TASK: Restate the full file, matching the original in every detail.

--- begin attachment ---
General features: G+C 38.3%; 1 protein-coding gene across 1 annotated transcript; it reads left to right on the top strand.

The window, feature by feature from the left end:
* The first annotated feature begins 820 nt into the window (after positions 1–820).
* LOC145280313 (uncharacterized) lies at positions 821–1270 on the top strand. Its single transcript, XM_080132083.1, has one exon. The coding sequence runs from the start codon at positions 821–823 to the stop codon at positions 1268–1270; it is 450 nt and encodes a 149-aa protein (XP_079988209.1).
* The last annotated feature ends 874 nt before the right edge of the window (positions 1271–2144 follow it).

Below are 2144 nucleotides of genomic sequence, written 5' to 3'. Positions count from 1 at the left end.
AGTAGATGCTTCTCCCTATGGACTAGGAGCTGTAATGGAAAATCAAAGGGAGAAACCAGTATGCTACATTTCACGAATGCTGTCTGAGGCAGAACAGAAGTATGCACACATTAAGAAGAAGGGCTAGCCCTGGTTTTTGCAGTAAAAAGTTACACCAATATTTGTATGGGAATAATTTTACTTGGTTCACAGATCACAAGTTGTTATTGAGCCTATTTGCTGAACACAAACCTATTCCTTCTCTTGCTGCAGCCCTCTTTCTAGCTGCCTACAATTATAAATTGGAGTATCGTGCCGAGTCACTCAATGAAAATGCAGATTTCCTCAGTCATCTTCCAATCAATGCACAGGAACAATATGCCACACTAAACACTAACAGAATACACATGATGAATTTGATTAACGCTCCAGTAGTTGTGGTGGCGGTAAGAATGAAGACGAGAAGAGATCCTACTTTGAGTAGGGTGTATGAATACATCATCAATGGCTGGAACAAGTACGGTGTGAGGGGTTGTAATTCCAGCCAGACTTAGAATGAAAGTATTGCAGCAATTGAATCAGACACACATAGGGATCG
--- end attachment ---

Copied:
General features: G+C 38.3%; 1 protein-coding gene across 1 annotated transcript; it reads left to right on the top strand.

The window, feature by feature from the left end:
* The first annotated feature begins 820 nt into the window (after positions 1–820).
* LOC145280313 (uncharacterized) lies at positions 821–1270 on the top strand. Its single transcript, XM_080132083.1, has one exon. The coding sequence runs from the start codon at positions 821–823 to the stop codon at positions 1268–1270; it is 450 nt and encodes a 149-aa protein (XP_079988209.1).
* The last annotated feature ends 874 nt before the right edge of the window (positions 1271–2144 follow it).

Below are 2144 nucleotides of genomic sequence, written 5' to 3'. Positions count from 1 at the left end.
AGTAGATGCTTCTCCCTATGGACTAGGAGCTGTAATGGAAAATCAAAGGGAGAAACCAGTATGCTACATTTCACGAATGCTGTCTGAGGCAGAACAGAAGTATGCACACATTAAGAAGAAGGGCTAGCCCTGGTTTTTGCAGTAAAAAGTTACACCAATATTTGTATGGGAATAATTTTACTTGGTTCACAGATCACAAGTTGTTATTGAGCCTATTTGCTGAACACAAACCTATTCCTTCTCTTGCTGCAGCCCTCTTTCTAGCTGCCTACAATTATAAATTGGAGTATCGTGCCGAGTCACTCAATGAAAATGCAGATTTCCTCAGTCATCTTCCAATCAATGCACAGGAACAATATGCCACACTAAACACTAACAGAATACACATGATGAATTTGATTAACGCTCCAGTAGTTGTGGTGGCGGTAAGAATGAAGACGAGAAGAGATCCTACTTTGAGTAGGGTGTATGAATACATCATCAATGGCTGGAACAAGTACGGTGTGAGGGGTTGTAATTCCAGCCAGACTTAGAATGAAAGTATTGCAGCAATTGAATCAGACACACATAGGGATCG